Gain or Loss: Business Insurance Broker on Workers Comp Rate Drop
In a bid to attract more investors to Michigan, the state began pulling its workers compensation rates down in 2011. According to the Workers’ Compensation Agency (WCA), as of 2014, the rates have dropped by 22.7 percent over a three-year period, and are still expected to drop further next year, bringing them to 27.7 percent over a four-year period.
WCA data also shows that the drop in workers comp rates took off in 2012, when it dropped by 7.4 percent. By this time, House Bill 5002, which WCA director Kevin Elsenheimer credited with the enormous drop, had already taken effect. Under the law, a worker can receive 80 percent of his net weekly salary if his injury caused total disability and wage loss.
This was one of Gov. Rick Snyder’s many projects in reforming Michigan’s antiquated workers comp system. Before the passage of the Workers’ Disability Compensation Act in 1987, workers comp was limited to loss of enjoyment of life, pain and suffering, and other damages awarded by the jury. After 1987, the criteria were changed to wage loss, treatment, and rehabilitation.
However, critics have little trust in Snyder’s workers comp reforms, with the most vocal being Rep. Jim Townsend (D-Royal Oak). He believes that the drop in workers comp rates comes at the expense of the workers’ well-being. A blue-collar worker recovering from his injuries, other critics say, may be relegated to a desk job at a different company—an assignment not in line with his job skill.
Perhaps the middle ground can be found at what makes a place investor-friendly. Is workers comp a major factor in attracting businesses? Won’t a drop in workers comp rates mean less premiums for insurance carriers to collect, leading to reduced limits?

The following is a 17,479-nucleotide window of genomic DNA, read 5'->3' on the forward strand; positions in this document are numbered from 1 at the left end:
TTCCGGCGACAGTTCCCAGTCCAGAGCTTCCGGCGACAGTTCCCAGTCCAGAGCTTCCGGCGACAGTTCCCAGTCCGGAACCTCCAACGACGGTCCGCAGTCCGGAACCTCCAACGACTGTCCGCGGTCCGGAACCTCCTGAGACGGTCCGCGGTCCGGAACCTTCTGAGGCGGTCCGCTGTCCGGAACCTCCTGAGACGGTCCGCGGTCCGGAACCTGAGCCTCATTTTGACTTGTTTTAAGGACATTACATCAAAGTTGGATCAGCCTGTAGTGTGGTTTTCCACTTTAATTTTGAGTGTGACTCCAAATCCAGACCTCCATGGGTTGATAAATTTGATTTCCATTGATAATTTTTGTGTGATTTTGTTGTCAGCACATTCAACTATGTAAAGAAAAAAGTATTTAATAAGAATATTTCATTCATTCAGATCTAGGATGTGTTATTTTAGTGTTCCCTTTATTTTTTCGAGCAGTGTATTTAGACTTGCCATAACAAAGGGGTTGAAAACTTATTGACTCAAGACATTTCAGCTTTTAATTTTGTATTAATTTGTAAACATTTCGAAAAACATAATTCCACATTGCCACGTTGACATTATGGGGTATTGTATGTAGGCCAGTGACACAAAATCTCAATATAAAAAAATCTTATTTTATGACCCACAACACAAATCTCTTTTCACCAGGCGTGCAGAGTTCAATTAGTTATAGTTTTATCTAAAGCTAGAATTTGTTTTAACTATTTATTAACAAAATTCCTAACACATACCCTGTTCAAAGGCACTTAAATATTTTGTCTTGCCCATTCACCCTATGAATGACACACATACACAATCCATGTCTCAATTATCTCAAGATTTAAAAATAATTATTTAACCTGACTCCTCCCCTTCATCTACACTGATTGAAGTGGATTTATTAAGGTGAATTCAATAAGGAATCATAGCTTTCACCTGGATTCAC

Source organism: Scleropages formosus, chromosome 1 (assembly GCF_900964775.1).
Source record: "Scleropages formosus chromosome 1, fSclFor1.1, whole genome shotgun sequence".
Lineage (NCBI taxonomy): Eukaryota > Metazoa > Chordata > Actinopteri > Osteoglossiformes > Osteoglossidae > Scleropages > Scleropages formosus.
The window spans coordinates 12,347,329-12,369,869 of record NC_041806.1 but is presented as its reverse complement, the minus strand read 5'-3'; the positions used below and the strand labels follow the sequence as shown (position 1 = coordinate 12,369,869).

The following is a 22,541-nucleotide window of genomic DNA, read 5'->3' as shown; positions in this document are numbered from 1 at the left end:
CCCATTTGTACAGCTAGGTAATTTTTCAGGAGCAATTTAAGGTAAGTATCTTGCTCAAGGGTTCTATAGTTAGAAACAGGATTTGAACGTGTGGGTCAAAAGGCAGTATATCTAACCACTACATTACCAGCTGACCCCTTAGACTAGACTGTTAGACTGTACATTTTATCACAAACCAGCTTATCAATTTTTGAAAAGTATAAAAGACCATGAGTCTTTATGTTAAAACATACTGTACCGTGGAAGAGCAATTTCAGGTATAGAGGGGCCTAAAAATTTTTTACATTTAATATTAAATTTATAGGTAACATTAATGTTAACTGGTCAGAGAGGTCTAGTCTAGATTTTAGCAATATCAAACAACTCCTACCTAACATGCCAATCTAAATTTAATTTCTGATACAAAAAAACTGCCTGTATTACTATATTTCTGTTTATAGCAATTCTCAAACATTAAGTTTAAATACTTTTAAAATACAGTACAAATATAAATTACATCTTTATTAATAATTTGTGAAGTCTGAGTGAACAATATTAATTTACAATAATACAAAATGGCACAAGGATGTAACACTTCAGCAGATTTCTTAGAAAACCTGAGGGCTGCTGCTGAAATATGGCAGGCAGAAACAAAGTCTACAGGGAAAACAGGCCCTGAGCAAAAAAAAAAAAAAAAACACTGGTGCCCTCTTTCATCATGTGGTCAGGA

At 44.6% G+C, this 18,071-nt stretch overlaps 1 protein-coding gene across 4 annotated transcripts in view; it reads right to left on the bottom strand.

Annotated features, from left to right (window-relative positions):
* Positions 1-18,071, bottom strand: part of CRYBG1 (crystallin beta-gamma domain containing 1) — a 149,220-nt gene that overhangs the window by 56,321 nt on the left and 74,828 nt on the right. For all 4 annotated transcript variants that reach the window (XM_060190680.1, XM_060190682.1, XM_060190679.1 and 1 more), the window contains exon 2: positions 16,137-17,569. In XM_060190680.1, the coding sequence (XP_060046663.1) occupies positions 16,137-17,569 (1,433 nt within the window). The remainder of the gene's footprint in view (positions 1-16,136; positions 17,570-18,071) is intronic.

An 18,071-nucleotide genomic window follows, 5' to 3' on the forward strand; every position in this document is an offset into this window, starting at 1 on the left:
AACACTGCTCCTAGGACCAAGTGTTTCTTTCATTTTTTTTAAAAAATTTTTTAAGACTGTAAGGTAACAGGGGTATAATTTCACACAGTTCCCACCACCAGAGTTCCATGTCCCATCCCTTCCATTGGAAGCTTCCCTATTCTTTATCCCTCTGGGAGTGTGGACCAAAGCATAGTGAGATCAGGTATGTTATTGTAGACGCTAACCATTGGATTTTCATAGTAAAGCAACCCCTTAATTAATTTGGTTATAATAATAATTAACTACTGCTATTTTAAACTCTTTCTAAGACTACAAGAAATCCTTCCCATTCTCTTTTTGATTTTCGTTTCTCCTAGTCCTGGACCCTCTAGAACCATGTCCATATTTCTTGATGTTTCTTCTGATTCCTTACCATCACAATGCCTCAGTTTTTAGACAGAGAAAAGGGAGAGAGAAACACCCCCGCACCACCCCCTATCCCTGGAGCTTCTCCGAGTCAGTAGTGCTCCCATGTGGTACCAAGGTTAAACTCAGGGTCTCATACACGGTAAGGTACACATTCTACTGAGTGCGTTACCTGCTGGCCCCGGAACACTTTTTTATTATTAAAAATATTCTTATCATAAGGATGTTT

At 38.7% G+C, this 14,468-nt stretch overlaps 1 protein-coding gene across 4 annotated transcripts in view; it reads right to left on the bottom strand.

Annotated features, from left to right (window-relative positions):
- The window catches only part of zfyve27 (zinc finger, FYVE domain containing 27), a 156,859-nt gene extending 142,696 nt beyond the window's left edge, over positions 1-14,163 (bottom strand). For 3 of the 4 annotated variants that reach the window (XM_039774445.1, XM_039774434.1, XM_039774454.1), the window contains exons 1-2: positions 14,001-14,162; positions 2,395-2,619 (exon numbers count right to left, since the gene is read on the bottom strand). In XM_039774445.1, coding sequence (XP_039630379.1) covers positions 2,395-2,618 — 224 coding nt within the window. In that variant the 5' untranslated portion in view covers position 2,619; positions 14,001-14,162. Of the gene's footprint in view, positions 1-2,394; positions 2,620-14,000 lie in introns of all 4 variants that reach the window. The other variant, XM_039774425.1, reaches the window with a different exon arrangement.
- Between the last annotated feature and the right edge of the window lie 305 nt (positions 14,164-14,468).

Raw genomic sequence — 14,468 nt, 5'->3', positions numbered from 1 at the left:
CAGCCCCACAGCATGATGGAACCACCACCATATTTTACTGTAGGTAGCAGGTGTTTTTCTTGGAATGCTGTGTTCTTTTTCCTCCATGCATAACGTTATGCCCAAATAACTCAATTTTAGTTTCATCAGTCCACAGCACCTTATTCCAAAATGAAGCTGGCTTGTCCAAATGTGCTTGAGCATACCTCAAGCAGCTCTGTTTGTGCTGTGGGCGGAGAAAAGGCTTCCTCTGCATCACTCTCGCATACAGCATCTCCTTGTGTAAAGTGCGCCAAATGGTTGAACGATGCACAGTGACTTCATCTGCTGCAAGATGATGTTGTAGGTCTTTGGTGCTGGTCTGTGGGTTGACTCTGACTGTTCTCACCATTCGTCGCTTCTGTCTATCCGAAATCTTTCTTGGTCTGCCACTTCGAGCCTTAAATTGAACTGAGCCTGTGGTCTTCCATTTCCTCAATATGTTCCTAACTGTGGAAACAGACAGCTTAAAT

Incentives, as tempting as they are, can be detrimental to a business locality by waging a war among competitors for investments. According to Cynthia L. Rogers, an associate professor of economics at the University of Oklahoma, an escalation of this incentive war doesn’t usually gain anything economically. States, therefore, have to be careful when using incentives as bait.
Michigan businesses that employ at least three part-time workers, or one full-time employee, are required to provide workers comp. The solution would be to secure this from a reputable business insurance agent like Allied Insurance Managers, Inc.
The state won’t pay for workers comp, which is why business owners must be responsible in managing their respective programs. Flexible plans from a reputable business insurance broker enable business owners to make informed decisions regarding the extent of coverage necessary.
(Source: Workers’ compensation rates drop again in Michigan, Crain’s Detroit Business, October 14, 2014)